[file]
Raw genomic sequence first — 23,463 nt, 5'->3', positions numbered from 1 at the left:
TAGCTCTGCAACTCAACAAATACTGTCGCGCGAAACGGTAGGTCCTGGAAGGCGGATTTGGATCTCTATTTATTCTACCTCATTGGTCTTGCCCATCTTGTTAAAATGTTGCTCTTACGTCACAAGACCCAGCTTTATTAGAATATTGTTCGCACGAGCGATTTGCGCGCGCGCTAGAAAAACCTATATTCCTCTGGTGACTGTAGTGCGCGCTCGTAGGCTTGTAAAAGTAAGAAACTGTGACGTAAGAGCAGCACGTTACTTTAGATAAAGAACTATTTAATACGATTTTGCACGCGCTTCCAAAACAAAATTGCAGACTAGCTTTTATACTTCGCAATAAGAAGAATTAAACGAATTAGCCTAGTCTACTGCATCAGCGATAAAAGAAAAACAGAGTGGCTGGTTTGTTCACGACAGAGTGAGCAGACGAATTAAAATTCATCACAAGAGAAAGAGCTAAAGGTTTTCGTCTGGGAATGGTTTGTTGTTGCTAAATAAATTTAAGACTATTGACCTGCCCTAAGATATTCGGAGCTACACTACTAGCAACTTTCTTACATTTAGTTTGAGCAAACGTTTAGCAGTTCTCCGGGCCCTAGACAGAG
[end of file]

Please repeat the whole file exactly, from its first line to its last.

Raw genomic sequence first — 23,463 nt, 5'->3', positions numbered from 1 at the left:
TAGCTCTGCAACTCAACAAATACTGTCGCGCGAAACGGTAGGTCCTGGAAGGCGGATTTGGATCTCTATTTATTCTACCTCATTGGTCTTGCCCATCTTGTTAAAATGTTGCTCTTACGTCACAAGACCCAGCTTTATTAGAATATTGTTCGCACGAGCGATTTGCGCGCGCGCTAGAAAAACCTATATTCCTCTGGTGACTGTAGTGCGCGCTCGTAGGCTTGTAAAAGTAAGAAACTGTGACGTAAGAGCAGCACGTTACTTTAGATAAAGAACTATTTAATACGATTTTGCACGCGCTTCCAAAACAAAATTGCAGACTAGCTTTTATACTTCGCAATAAGAAGAATTAAACGAATTAGCCTAGTCTACTGCATCAGCGATAAAAGAAAAACAGAGTGGCTGGTTTGTTCACGACAGAGTGAGCAGACGAATTAAAATTCATCACAAGAGAAAGAGCTAAAGGTTTTCGTCTGGGAATGGTTTGTTGTTGCTAAATAAATTTAAGACTATTGACCTGCCCTAAGATATTCGGAGCTACACTACTAGCAACTTTCTTACATTTAGTTTGAGCAAACGTTTAGCAGTTCTCCGGGCCCTAGACAGAG